Saturday, May 21, 2011

FNQ Early Years Forum.

The Cairns Colonial Club played host on Friday to the FNQ Early Years Forum. A mini conference running the entire day with several speakers and a host of workshops, it was an opportunity for all child service providers in the region to get together, network and learn.

The turnout for the event was very good with the conference room around 3/4 full with tables and chairs set out in a reasonably informal way. An excellent setting, the Colonial Club creates an relaxed, open ambience that makes it so much easier to engage in a conference where active participation and sharing of ideas is an essential part of the experience. The location of the venue in the centre of all surrounding suburbs was also ideal as it was central for all participants allowing for maximum attendance.

The first speaker (after welcomes and opening statements) was the keynote speaker Hetty from Bravehearts fame. This is a wonderful service provided to local children of all ages with specialised programs for individual needs.

The focus is on getting children to understand what is acceptable and what is not in terms of assault and abuse. They are taught about their bodies and which parts should not be touched, how to avoid situations in which abuse can occur and the importance of telling someone if you are uncomfortable. The two most important things these children are taught are how to listen to your intuition and the importance of having a 'safe' group of people you can talk to if there is a need.

They advocate choosing people who the child is most comfortable with and the list of possible sources for this is huge. This allows children to feel okay if they do not choose a parent or guardian as one of those on that list. Realistically, as a parent, I would prefer my child tells someone if they have a problem rather than bottles it up simply because they don't feel comfortable telling ME about it. Giving children the power to choose and feel however they like is a very necessary part of stopping the abuse in it's early stages, resulting in less long term harm for the child involved.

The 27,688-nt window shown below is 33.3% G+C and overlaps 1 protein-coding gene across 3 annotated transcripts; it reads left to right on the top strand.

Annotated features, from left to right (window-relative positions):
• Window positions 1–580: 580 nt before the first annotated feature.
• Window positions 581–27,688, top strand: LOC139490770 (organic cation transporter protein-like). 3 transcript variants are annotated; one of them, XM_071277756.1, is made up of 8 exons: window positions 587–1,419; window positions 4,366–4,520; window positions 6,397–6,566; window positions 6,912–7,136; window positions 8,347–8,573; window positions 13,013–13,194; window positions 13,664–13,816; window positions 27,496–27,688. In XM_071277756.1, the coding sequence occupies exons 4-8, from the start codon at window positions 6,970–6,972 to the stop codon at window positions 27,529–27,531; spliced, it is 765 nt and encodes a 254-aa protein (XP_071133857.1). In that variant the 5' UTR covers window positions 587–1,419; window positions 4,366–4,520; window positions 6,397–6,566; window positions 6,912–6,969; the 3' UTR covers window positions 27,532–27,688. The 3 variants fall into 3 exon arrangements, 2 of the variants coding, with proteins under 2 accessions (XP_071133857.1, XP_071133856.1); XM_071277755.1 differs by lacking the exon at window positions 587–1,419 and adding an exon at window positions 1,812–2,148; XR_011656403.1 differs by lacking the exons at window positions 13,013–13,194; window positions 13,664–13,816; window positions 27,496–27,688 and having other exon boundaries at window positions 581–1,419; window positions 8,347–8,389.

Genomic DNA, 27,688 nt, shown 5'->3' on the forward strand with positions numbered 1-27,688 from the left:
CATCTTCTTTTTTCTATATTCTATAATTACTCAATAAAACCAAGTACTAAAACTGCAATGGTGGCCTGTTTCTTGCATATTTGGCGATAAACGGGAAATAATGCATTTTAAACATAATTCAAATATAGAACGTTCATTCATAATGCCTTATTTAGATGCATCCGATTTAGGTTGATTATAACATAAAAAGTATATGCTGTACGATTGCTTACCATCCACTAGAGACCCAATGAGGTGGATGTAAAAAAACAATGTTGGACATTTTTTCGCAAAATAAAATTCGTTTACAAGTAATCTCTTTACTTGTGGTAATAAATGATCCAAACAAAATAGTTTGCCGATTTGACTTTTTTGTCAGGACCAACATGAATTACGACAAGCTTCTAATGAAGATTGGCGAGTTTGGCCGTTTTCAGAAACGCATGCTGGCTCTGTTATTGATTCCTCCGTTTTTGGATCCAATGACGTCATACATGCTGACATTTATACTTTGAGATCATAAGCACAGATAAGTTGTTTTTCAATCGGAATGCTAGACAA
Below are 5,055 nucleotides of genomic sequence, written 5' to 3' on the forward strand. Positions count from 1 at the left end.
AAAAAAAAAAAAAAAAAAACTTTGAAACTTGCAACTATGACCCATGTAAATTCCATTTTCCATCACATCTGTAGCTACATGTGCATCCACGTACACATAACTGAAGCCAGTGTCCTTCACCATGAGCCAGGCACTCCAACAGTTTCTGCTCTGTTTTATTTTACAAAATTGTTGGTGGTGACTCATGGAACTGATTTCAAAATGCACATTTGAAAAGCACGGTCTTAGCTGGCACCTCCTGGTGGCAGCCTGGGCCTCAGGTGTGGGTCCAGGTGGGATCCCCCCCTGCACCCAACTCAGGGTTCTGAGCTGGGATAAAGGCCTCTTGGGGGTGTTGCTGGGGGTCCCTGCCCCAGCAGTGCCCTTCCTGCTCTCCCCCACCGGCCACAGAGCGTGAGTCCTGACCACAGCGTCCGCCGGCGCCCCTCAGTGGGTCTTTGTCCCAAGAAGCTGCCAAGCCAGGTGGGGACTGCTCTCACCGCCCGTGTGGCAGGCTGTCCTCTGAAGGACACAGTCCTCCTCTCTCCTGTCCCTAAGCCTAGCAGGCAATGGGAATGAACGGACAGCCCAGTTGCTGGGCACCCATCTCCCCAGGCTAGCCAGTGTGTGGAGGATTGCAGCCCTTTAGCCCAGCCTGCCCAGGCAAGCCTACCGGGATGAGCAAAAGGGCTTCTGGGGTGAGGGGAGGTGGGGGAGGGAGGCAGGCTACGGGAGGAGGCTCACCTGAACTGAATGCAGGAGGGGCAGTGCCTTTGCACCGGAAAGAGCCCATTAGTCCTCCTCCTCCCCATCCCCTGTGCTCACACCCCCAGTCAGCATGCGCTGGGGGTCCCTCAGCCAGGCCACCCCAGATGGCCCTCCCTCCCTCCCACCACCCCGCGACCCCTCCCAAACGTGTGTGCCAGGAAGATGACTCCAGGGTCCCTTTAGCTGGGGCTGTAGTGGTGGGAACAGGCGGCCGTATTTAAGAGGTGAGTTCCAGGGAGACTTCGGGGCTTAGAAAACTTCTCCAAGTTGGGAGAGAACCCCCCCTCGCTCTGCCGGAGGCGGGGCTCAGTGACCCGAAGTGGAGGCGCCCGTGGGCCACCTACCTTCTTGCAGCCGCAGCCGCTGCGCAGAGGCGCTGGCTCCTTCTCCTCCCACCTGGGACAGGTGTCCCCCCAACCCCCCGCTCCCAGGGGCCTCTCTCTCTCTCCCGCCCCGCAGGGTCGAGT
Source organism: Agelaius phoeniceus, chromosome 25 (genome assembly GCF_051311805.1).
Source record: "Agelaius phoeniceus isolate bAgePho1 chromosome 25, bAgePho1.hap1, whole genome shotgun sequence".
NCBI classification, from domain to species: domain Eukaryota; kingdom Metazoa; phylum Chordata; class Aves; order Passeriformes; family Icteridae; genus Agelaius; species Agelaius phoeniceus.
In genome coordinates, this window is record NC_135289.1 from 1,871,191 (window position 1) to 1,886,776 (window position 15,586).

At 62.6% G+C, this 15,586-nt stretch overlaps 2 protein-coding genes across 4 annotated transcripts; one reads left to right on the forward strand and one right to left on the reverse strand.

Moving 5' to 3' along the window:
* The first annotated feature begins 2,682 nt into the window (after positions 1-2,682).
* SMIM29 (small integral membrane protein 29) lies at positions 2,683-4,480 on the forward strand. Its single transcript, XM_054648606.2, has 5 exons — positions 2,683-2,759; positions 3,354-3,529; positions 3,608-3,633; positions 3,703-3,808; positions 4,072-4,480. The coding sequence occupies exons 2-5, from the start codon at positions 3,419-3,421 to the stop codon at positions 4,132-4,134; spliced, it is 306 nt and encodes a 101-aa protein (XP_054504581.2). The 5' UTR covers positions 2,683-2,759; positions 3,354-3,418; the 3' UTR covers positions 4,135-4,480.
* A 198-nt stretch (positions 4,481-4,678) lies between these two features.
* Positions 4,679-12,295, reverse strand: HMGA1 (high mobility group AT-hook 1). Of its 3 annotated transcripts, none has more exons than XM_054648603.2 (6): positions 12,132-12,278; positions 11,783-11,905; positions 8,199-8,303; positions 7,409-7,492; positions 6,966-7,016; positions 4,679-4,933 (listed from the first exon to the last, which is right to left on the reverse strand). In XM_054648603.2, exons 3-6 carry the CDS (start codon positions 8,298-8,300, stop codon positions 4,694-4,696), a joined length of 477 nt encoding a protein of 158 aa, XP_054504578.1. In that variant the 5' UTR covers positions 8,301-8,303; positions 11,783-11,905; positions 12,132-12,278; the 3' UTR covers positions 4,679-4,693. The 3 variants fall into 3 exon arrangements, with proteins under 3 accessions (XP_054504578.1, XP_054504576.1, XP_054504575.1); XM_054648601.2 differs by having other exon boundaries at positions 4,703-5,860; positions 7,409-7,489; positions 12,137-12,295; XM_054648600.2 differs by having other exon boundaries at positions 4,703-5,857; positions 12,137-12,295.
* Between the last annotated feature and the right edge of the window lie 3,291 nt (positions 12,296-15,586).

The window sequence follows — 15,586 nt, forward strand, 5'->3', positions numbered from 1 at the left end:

I know about this program because every year for the past 6, all three of my children have participated in it in some form or another. Two at Day Care, one at school. I know that it works because my children have a list each of their 'safe' people (I am on it thankfully, but only on the top on one.) and they often talk to me about people they come across who make them feel uncomfortable for some reason. None of those were potential dangers but it was interesting for me to note that they are aware of their 'gut feelings' and know the importance of it.

Unfortunately, on this occasion, I missed Hetty speak. Due to a particularly bad case of sinusitis I had to wait for my medication to kick in before venturing out. I did however, speak to several audience members in the morning tea break and throughout the day who were there for her and each confirmed what I already knew. She was amazing, inspirational and just an incredible person all round. The highlight of the day. Which is of course why I missed her. It's called Murphy's Law.

Anyway, next on the agenda was Dr Kate Freiburg from JCU who came to speak about a program run in conjunction with local public schools, Mission Australia and the Uni called Pathways to Prevention. She was not the most compelling speaker and could have got away with a 30 minute slot rather than the hour she was given as she became slightly repetitive in the end.